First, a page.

The man, Steve Millar, his body had been recovered a few weeks past. I recall hearing about it at the time and not quite believing it. I passed it off as another insane act by a world that had totally lost its will to survive. The murder had reopened the wound, and the stories once again spilled forth from the inebriated minds and mouths of the townspeople. From facts to fiction, over the course of a few weeks I had it explained to me. The more I heard, the more I disbelieved. I considered myself above the station of these people who could believe in such nonsense. And then I met her.

I met her in a local bar on one of my frequent binges. Her name was Jenny Turner; she was a waitress at one of the many public houses. She was beautiful, in her own way. I'll never forget her as long as I live.

We started a casual relationship, both of us looking for something neither could provide but clinging to the false hope that there was something in our empty, inebriated actions. We had been seeing each other for merely a few weeks before she vanished as well, only to resurface the following week; her body torn to shreds and her beautiful face marred by that gruesome smile that would come to be so familiar to me.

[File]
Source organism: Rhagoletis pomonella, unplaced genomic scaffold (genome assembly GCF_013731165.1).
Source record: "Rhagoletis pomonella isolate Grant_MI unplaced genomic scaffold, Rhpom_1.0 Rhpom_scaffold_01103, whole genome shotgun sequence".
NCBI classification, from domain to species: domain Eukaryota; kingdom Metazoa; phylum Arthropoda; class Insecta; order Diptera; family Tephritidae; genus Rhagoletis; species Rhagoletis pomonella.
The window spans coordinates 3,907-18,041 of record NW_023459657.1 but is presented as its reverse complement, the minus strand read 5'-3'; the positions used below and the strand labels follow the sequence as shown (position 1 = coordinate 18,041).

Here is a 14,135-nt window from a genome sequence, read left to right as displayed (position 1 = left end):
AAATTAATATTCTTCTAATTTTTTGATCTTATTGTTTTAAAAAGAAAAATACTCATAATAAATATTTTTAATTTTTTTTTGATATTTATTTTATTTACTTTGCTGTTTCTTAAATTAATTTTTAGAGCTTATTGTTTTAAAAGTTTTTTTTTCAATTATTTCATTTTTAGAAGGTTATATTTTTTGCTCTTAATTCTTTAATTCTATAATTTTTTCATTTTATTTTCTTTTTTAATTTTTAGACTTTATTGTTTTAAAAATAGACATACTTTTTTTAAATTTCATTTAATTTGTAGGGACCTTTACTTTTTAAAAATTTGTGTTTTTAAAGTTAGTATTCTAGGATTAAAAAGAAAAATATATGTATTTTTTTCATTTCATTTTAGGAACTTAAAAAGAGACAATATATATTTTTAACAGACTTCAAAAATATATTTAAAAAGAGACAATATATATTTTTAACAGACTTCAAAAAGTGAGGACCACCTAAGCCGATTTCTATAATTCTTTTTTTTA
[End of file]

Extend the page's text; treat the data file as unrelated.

Once again the rumour mill churned into life and the theories came by the dozen. Delving more deeply into alcohol and other substances I began to believe the tales that were spinning wildly around me. Though we had not known each other for long, a part of me felt a responsibility to do everything in my power to uncover what had truly happened. Using my connections at work, and through an acquaintance at the local constabulary's records department, I started to uncover the facts about what was going on. With each passing day more details would emerge, another name or place to add to an ever-growing list of names, dates, places and offences. Jacob Russell, Daniel Hawkins, Richard Bendinelli, Hayden O'Neill, Louise Hopley, Frank Curtis, Graham Brown, Vanessa Cox, Tina Newbury, Steve Millar and Jenny Turner. 

It seemed that, as my list grew, my sanity began to shrink accordingly. For a time I felt separate not only from those close to me, from myself also;  floating between worlds, watching myself carry out my menial tasks during the day and at night descending into the insane world of darkness that had come to haunt the town. I came to feel like a shadow of myself, fruitlessly chasing the grim spectre of death before it could claim another.